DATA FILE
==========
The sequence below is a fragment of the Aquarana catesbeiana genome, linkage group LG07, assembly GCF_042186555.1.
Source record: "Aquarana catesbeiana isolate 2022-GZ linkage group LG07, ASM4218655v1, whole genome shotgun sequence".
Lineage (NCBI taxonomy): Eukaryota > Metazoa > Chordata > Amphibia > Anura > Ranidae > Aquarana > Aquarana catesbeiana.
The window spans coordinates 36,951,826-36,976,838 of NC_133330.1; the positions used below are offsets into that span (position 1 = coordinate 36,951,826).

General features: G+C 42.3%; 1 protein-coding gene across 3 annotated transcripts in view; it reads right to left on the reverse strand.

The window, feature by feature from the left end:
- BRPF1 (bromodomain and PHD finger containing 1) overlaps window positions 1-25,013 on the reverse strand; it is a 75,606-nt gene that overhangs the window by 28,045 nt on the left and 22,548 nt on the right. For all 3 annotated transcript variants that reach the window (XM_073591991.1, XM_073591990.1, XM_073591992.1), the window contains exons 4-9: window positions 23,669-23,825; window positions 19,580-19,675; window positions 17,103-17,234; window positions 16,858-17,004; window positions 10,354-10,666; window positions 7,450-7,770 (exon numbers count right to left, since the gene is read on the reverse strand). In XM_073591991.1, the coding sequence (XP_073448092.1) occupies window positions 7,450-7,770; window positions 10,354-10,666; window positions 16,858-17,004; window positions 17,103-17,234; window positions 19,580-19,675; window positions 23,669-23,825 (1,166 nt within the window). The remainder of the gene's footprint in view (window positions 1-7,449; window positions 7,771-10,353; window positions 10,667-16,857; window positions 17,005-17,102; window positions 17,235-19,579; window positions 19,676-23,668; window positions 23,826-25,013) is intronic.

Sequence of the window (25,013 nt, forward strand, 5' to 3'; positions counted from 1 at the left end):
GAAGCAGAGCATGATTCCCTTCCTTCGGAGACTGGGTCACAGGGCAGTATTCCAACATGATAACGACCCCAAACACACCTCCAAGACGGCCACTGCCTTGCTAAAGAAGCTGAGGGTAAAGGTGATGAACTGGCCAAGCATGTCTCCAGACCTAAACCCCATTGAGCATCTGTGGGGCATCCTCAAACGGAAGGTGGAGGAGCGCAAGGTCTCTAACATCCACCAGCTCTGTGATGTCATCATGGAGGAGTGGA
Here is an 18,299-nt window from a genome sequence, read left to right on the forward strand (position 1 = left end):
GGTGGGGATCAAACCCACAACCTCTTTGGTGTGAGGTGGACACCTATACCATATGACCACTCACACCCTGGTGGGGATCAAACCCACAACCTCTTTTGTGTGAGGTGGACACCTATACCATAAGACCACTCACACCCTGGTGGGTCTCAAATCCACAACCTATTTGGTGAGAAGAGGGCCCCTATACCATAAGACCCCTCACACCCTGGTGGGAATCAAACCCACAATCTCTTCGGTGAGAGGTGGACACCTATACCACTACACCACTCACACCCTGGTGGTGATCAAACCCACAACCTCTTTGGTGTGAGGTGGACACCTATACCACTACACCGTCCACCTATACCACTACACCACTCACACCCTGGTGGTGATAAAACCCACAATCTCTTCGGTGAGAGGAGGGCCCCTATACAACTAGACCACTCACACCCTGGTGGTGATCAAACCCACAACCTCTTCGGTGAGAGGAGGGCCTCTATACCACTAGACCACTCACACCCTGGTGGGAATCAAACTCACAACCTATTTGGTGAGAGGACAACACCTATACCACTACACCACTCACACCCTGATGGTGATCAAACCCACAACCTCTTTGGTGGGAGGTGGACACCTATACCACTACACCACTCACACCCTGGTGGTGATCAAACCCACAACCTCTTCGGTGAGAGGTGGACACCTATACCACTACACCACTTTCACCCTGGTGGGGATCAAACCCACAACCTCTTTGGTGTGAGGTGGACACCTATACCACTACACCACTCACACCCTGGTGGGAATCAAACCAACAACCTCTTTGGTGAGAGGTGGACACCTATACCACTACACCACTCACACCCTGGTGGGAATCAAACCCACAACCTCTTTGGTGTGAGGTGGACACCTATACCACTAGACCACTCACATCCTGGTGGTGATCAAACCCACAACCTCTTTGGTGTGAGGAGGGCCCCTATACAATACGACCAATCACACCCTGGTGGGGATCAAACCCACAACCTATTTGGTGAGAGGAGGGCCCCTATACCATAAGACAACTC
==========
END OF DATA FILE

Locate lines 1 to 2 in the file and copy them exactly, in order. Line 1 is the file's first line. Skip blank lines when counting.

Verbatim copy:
The sequence below is a fragment of the Aquarana catesbeiana genome, linkage group LG07, assembly GCF_042186555.1.
Source record: "Aquarana catesbeiana isolate 2022-GZ linkage group LG07, ASM4218655v1, whole genome shotgun sequence".